Monster from the Ocean Floor – USA, 1954 – reviews

‘Terror strikes… from beneath the sea!’

Monster from the Ocean Floor is a 1954 science fiction horror feature film about a sea monster that terrorises a cove in Mexico. The film was directed by Wyott Ordung (screenwriter on Target Earth; First Man into Space and director of Walk the Dark Street).

The movie stars Anne Kimbell and Stuart Wade. The latter also starred in other low-budget films during the decade including Tarantula (1955), and Teenage Monster (1958). Producer Roger Corman also appeared in a cameo in the film; it was the first film that he solo-produced.

“The monster was actually a puppet shot behind a cloudy fish tank. I certainly had no money for process shots, where the action is rear-projected onto a screen and the actors play to it onstage.” Roger Corman, How I Made a Hundred Movies in Hollywood and Never Lost a Dime

Julie Blair (Kimbell) is an American vacationing at a sea-side village in Mexico. She hears stories about a man-eating creature dwelling in the cove. She meets Dr. Baldwin (Dick Pinner), a marine biologist, and they fall for one another.

The mysterious death of a diver interests Julie in investigating, but Baldwin is very dubious. She sees a giant amoeba rising from the ocean…

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Review:

Monster from the Ocean Floor isn’t just low budget, it’s minuscule budget, yet the use of so much location footage adds a real edge of verisimilitude. At just over an hour it’s watchable and generally entertaining, despite its unforgivable depiction of the Mexican characters as hysterical drunkards.

The monster is a very cheap yet oddly amusing creation and his demise – stabbed in the eye with a mini sub – is in keeping with the trashy proceedings. Pseudo-scientific babble also adds an air of authenticity that is missing from some of the bigger budgeted 1950s monster movies. Certainly, this is a decidedly low rent endeavour yet it offers a portend of Corman’s many enjoyable aquatic horrors to come…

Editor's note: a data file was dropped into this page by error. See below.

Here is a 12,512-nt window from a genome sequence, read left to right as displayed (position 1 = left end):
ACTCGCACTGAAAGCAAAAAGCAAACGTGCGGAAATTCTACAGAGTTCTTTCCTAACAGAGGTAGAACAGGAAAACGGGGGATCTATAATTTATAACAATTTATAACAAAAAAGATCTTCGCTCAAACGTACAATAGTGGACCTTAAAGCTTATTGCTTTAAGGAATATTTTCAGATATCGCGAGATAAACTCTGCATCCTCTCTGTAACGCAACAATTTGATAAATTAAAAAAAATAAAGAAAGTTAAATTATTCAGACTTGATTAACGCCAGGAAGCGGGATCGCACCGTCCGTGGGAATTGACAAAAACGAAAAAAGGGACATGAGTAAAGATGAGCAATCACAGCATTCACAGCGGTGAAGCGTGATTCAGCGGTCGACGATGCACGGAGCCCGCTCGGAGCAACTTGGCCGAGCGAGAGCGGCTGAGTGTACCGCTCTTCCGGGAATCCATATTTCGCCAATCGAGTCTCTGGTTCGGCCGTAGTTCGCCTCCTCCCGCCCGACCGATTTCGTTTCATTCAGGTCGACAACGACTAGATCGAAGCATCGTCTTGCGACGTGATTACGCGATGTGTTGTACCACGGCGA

Adrian J Smith, MOVIES & MANIA

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Other reviews:

” …Jonathan Haze and Wyott Ordung make Speedy Gonzalez look like a paragon of ethnic sensitivity with their impersonations of Mexican watermen, and that it is impossible to square the appearance of the utterly adorable monster puppet…” 1000 Misspent Hours and Counting

” …a nice lead performance; good use of its locations, and attractively moody photography (so it ought to be: this film was shot by Floyd Crosby – only two years after High Noon!); some interesting character touches; the first appearance of a future Corman stock player, Jonathan Haze (who hides behind an aggressively “Mexican” moustache)….” And You Call Yourself a Scientist!

“The production has been mounted with the characteristic penny-pinching economy that Roger Corman became famous for. To this extent, we only ever see a single shot of the monster – a glowing, single-eyed octopus emerging out of the ocean (and even then only ever in long distance).” Moria

how I made a hundred movies in hollywood and never lost a dime roger corman

Buy: Amazon.co.uk | Amazon.com

Cast and characters:

  • Anne Kimbell as Julie Blair
  • Stuart Wade as Steve Dunning
  • Dick Pinner as Dr. Baldwin
  • Wyott Ordung as Pablo
  • Inez Palange as Tula
  • Jonathan Haze as Joe
  • David Garcia as Jose
  • Roger Corman as Tommy

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monster from the ocean floor still

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Choice dialogue:

“Happy monstering!”

Trivia:

The original title was It Stalked the Ocean Floor

Image credits: Héritage Montréal | Wrong Side of the Art!Zombos’ Closet

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One Comment on “Monster from the Ocean Floor – USA, 1954 – reviews”

  1. Always wondered if the film’s genesis came from the mini sub? I mean did Corman or someone see it, then say “Hey, that would make an awesome movie prop! Let’s write a film around it!” I also wonder if the monster was an influence on Kang and Kodos from The Simpsons? Awful film with a lame monster pay off. I guess most of the money went into the extensive underwater filming.

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